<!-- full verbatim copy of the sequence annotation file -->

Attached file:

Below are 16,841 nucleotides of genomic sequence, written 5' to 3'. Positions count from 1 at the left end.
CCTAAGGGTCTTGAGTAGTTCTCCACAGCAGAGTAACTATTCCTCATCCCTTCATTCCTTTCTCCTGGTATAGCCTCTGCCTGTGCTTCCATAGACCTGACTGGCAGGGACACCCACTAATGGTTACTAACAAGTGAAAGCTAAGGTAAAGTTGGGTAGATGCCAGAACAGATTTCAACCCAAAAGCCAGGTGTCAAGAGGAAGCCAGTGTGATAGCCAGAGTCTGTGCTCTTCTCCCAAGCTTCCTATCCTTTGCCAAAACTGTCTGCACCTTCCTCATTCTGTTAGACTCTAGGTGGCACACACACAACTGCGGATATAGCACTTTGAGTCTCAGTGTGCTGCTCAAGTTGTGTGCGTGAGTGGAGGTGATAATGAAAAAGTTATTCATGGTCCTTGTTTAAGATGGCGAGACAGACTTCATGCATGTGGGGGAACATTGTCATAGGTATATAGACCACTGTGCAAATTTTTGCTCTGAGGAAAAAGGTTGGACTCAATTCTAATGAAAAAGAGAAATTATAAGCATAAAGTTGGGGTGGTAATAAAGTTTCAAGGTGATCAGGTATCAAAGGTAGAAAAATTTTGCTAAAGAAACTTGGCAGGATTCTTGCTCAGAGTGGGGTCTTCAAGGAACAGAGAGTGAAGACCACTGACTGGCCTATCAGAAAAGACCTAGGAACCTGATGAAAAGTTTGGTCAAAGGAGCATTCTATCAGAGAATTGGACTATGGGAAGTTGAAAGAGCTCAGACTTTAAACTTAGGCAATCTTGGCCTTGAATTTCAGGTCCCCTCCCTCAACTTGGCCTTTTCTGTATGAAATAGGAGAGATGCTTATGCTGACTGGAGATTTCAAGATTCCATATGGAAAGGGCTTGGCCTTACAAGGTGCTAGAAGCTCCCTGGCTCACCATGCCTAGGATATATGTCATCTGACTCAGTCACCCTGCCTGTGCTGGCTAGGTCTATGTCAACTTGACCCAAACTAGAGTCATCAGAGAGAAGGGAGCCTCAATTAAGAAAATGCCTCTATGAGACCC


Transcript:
Below are 16,841 nucleotides of genomic sequence, written 5' to 3'. Positions count from 1 at the left end.
CCTAAGGGTCTTGAGTAGTTCTCCACAGCAGAGTAACTATTCCTCATCCCTTCATTCCTTTCTCCTGGTATAGCCTCTGCCTGTGCTTCCATAGACCTGACTGGCAGGGACACCCACTAATGGTTACTAACAAGTGAAAGCTAAGGTAAAGTTGGGTAGATGCCAGAACAGATTTCAACCCAAAAGCCAGGTGTCAAGAGGAAGCCAGTGTGATAGCCAGAGTCTGTGCTCTTCTCCCAAGCTTCCTATCCTTTGCCAAAACTGTCTGCACCTTCCTCATTCTGTTAGACTCTAGGTGGCACACACACAACTGCGGATATAGCACTTTGAGTCTCAGTGTGCTGCTCAAGTTGTGTGCGTGAGTGGAGGTGATAATGAAAAAGTTATTCATGGTCCTTGTTTAAGATGGCGAGACAGACTTCATGCATGTGGGGGAACATTGTCATAGGTATATAGACCACTGTGCAAATTTTTGCTCTGAGGAAAAAGGTTGGACTCAATTCTAATGAAAAAGAGAAATTATAAGCATAAAGTTGGGGTGGTAATAAAGTTTCAAGGTGATCAGGTATCAAAGGTAGAAAAATTTTGCTAAAGAAACTTGGCAGGATTCTTGCTCAGAGTGGGGTCTTCAAGGAACAGAGAGTGAAGACCACTGACTGGCCTATCAGAAAAGACCTAGGAACCTGATGAAAAGTTTGGTCAAAGGAGCATTCTATCAGAGAATTGGACTATGGGAAGTTGAAAGAGCTCAGACTTTAAACTTAGGCAATCTTGGCCTTGAATTTCAGGTCCCCTCCCTCAACTTGGCCTTTTCTGTATGAAATAGGAGAGATGCTTATGCTGACTGGAGATTTCAAGATTCCATATGGAAAGGGCTTGGCCTTACAAGGTGCTAGAAGCTCCCTGGCTCACCATGCCTAGGATATATGTCATCTGACTCAGTCACCCTGCCTGTGCTGGCTAGGTCTATGTCAACTTGACCCAAACTAGAGTCATCAGAGAGAAGGGAGCCTCAATTAAGAAAATGCCTCTATGAGACCC